TM: Historically, we have seen demand for SOI-based technologies mainly from the industrial sector. That said, we expect to see more automotive customers adopt our SOI solutions in the future.
Geographically, our SOI customer base mostly originates from North America, Europe and Japan. Customers from Greater China and South Korea are generally slower in adoption but gaining momentum.
ASN: When and why do your customers choose an SOI-based process?
TM: Typically, we see two types of SOI customers:
ASN: Can you expand on the time-to-market (TTM) issue a bit?
TM: Since SOI substrates are more expensive than normal bulk wafers, the average wafer price is also higher. Typically customers look at a straight cost-per-die calculation when evaluating the business case for their product. But there’s also the aspect related to ease of design – with SOI, design is easier, so the design cycle might be faster and less costly in terms of engineering time. As a result, if customers can launch their product faster, they can grab more market share and increase their profits.
ASN: What kind of support do you offer designers for SOI-based chips? Is it different from the sort of support for bulk processes?
TM: Generally, for our SOI technologies we offer the same comprehensive support as for our bulk solutions. In addition, we provide SOI application notes that discuss SOI related design considerations. With the exception of XI10, the SOI material we are using is “thick film” SOI, where the device layer is up to 55µm thick, so the behavior of active devices is similar to those on non-SOI substrate. Let’s consider the designers doing high-voltage analog: in bulk, they do standard junction isolation, but in SOI they use deep trench isolation, which actually comes with fewer parasitics, so it’s easier to simulate and design.
ASN: Would you say the SOI ecosystem is well established in the markets X-Fab serves?
TM: There are no special SOI ecosystem requirements for X-FAB’s SOI solution. We use established SOI wafer suppliers and support all major EDA platforms (Cadence, Mentor, Synopsys, Tanner). with complete design kits. Analog and high voltage is all about customization. In the analog world, there are some generic IPs, but most of it is specialized. We offer basic IPs for SOI solutions including I/O and standard cell libraries and memories such as OTP, SRAM etc. which is similar to our offering for non-SOI processes..
ASN: Can you tell us more about X-Fab’s SOI offerings?
TM: X-Fab has two one-micron SOI ultra-high-voltage process offerings for 650 Volt and 350 Volt which are used by customers for applications that plug directly into the grid. There is also a big market for 600V IGBT and MOSFET driver ICs. Some customers select these processes for their inherent robustness in applications like avionics and aerospace. (We do not offer specific radiation-hardened solutions, but our customers use these when they have particular reliability requirements.)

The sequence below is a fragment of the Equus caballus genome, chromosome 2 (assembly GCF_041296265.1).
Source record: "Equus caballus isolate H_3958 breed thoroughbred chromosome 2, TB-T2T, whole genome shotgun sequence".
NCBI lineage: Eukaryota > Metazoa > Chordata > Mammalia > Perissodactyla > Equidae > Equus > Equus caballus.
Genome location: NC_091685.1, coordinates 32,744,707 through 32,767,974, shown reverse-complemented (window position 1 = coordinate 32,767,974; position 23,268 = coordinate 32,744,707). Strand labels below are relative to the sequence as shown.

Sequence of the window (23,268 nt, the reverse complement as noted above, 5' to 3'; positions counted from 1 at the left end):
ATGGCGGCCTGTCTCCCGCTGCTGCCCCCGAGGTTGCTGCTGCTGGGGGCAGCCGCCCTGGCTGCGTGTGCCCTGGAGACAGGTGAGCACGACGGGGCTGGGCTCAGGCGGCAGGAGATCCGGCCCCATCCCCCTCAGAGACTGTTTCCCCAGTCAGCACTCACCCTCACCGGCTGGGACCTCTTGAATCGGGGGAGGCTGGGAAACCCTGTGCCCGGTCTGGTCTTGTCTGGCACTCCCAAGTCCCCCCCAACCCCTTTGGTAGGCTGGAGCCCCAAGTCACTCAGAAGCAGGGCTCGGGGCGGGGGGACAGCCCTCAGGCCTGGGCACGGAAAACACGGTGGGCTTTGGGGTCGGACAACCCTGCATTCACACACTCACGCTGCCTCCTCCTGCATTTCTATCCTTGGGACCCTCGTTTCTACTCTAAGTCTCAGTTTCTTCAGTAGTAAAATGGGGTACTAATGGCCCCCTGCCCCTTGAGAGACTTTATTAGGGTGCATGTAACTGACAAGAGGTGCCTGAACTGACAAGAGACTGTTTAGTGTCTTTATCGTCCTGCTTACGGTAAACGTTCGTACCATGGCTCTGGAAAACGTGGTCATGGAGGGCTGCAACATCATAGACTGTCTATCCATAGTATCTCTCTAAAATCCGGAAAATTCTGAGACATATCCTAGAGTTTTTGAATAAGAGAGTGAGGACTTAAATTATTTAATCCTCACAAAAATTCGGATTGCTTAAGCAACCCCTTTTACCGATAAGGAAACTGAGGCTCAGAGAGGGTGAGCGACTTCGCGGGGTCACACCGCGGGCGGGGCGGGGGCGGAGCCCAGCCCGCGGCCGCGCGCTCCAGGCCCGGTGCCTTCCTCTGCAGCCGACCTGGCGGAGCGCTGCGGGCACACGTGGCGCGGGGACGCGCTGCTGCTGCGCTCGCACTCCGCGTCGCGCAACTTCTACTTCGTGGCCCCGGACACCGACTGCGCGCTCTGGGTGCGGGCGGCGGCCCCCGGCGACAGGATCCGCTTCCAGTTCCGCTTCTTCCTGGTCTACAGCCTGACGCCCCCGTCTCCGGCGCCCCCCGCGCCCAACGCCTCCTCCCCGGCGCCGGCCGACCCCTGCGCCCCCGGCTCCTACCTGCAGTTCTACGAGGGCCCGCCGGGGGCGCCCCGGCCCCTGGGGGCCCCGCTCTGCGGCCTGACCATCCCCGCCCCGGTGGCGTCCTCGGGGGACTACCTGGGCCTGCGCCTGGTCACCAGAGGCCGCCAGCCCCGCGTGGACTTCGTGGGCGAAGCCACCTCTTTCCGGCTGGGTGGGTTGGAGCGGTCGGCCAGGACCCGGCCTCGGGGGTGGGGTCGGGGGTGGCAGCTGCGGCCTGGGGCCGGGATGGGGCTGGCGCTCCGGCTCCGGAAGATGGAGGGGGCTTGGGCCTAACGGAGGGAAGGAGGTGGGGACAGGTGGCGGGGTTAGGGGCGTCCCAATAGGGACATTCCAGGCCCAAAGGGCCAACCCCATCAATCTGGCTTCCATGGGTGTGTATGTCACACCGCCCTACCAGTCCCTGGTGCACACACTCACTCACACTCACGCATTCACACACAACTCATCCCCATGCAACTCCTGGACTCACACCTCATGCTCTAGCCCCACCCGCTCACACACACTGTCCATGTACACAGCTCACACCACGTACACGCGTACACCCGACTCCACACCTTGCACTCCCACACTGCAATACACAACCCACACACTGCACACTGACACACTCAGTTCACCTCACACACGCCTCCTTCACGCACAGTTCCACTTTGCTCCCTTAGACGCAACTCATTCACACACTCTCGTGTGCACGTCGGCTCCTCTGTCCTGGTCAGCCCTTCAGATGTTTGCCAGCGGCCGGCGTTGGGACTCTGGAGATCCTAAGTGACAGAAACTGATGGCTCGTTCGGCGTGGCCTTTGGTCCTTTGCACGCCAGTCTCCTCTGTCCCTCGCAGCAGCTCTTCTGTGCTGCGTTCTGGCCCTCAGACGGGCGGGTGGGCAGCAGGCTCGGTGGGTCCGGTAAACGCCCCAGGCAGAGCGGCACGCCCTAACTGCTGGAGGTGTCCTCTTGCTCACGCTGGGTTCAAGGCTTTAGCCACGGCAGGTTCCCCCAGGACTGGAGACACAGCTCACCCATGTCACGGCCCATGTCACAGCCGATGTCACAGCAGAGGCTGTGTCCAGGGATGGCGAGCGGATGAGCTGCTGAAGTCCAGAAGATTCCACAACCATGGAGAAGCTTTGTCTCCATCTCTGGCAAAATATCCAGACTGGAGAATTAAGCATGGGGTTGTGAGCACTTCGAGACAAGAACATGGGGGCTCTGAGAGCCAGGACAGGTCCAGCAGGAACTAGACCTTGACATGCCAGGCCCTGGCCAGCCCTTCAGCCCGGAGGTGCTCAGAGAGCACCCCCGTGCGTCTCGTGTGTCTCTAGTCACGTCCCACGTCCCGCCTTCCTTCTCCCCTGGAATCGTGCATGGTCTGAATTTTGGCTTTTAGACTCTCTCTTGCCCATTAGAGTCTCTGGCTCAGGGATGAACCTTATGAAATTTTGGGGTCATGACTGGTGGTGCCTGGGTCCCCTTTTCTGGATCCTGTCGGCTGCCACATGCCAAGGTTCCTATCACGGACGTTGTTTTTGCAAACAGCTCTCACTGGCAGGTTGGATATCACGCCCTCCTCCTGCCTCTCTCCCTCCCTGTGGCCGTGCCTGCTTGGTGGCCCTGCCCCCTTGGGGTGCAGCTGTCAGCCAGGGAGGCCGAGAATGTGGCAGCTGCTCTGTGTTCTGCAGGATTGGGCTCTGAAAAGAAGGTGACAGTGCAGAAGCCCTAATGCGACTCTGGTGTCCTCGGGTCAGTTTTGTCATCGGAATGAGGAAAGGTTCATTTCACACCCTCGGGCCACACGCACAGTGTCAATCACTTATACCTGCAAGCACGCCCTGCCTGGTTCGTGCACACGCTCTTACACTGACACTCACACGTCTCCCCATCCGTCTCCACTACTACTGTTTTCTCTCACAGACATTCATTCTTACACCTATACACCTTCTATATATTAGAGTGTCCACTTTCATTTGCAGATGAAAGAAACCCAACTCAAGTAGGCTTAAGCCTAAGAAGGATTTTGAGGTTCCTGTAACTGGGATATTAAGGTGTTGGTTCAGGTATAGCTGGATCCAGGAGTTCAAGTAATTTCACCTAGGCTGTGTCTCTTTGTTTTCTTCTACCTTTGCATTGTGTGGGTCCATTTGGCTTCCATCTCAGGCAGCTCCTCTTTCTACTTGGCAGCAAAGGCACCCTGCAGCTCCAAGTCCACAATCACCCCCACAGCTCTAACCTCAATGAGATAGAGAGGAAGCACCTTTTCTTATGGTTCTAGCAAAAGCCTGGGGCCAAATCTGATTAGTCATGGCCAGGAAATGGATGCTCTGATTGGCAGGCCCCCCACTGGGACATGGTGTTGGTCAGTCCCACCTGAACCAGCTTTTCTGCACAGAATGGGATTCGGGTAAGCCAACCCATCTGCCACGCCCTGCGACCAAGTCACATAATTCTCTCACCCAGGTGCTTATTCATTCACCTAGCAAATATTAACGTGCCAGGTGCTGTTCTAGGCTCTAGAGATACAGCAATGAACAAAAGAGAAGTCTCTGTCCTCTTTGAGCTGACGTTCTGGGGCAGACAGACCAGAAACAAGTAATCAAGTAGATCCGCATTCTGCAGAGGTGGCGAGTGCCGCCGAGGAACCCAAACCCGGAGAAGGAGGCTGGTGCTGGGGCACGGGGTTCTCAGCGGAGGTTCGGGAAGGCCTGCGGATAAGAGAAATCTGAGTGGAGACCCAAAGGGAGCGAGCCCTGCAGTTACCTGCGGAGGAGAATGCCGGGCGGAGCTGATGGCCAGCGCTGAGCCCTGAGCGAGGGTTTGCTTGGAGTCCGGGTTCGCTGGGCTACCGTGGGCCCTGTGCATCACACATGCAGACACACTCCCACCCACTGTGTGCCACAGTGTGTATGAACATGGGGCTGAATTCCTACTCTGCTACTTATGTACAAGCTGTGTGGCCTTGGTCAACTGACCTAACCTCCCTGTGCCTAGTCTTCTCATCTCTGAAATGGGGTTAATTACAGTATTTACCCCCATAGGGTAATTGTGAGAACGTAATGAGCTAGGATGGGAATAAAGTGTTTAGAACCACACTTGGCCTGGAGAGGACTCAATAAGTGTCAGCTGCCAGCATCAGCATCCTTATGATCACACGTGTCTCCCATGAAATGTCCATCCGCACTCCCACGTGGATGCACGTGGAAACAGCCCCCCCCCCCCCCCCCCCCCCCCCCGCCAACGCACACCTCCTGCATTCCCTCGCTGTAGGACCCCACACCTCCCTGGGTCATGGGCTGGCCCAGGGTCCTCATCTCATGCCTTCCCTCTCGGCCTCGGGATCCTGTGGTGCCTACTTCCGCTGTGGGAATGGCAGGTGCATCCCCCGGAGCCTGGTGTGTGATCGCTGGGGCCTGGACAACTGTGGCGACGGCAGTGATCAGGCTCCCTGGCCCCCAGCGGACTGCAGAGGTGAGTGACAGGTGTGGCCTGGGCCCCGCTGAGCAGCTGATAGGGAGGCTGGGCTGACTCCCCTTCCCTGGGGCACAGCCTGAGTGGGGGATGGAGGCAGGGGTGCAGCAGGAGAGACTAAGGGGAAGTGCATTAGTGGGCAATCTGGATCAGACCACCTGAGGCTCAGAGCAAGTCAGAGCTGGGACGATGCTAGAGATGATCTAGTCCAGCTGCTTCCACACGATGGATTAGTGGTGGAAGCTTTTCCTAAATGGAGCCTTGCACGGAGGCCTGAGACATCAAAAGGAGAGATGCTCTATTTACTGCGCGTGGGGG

Our one-micron process XI10 targets very high-temperature applications: it offers different metallization schemes, and can support up to 225°C.
XT06 is a 0.6µm SOI technology that supports voltages up 60V and is popular across a range of industrial applications.
XT018 is our latest SOI solution. As mentioned earlier it not only targets industrial and medical applications, but also next generation automotive products. An example is the new CAN FD** standard which is more complex and challenging to implement. XT018 offers the right process options to address these requirements. X-FAB has a long successful track record of serving the automotive market. This is also reflected by the fact that the automotive segment accounts for more that 50 percent of our total revenue.
ASN: For MEMS, when and why do your customers opt for an SOI-based solution? Do you see any growth in interest in putting MEMS on SOI?
TM: For MEMS, we definitely see the opportunity to take advantage of SOI material. In general, SOI wafers are interesting for the formation of highly uniform silicon membranes or other mechanical structures, especially if we prefer to use SOI’s mono-crystalline properties rather than depositing poly silicon. The top device layer is ideal for defining silicon features with thicknesses from a few microns to several tens of microns, without the effort of very long silicon deposition times. The buried oxide (BOX) layer acts as a natural etch-stop layer during silicon etching, at the etching either from the front or from the back of the wafer. Stopping at the BOX layer mitigates any non-uniformity for the deep silicon etch and allows for great process control.